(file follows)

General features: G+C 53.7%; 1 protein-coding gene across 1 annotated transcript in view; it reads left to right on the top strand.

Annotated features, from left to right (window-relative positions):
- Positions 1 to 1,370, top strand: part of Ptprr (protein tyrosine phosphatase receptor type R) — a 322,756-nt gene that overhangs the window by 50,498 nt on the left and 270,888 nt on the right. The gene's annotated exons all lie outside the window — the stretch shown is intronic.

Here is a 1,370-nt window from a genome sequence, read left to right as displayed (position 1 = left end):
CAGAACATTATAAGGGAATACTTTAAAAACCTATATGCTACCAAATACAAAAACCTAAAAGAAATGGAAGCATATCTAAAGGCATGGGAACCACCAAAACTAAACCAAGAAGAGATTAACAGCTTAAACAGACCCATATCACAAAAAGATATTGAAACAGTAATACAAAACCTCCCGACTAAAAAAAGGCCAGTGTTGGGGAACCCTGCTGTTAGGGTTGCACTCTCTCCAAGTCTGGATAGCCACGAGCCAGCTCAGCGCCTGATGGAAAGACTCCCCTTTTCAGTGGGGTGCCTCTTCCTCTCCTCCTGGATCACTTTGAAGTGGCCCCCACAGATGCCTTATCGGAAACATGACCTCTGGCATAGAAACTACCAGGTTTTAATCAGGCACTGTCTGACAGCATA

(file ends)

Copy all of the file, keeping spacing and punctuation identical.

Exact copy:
General features: G+C 53.7%; 1 protein-coding gene across 1 annotated transcript in view; it reads left to right on the top strand.

Annotated features, from left to right (window-relative positions):
- Positions 1 to 1,370, top strand: part of Ptprr (protein tyrosine phosphatase receptor type R) — a 322,756-nt gene that overhangs the window by 50,498 nt on the left and 270,888 nt on the right. The gene's annotated exons all lie outside the window — the stretch shown is intronic.

Here is a 1,370-nt window from a genome sequence, read left to right as displayed (position 1 = left end):
CAGAACATTATAAGGGAATACTTTAAAAACCTATATGCTACCAAATACAAAAACCTAAAAGAAATGGAAGCATATCTAAAGGCATGGGAACCACCAAAACTAAACCAAGAAGAGATTAACAGCTTAAACAGACCCATATCACAAAAAGATATTGAAACAGTAATACAAAACCTCCCGACTAAAAAAAGGCCAGTGTTGGGGAACCCTGCTGTTAGGGTTGCACTCTCTCCAAGTCTGGATAGCCACGAGCCAGCTCAGCGCCTGATGGAAAGACTCCCCTTTTCAGTGGGGTGCCTCTTCCTCTCCTCCTGGATCACTTTGAAGTGGCCCCCACAGATGCCTTATCGGAAACATGACCTCTGGCATAGAAACTACCAGGTTTTAATCAGGCACTGTCTGACAGCATA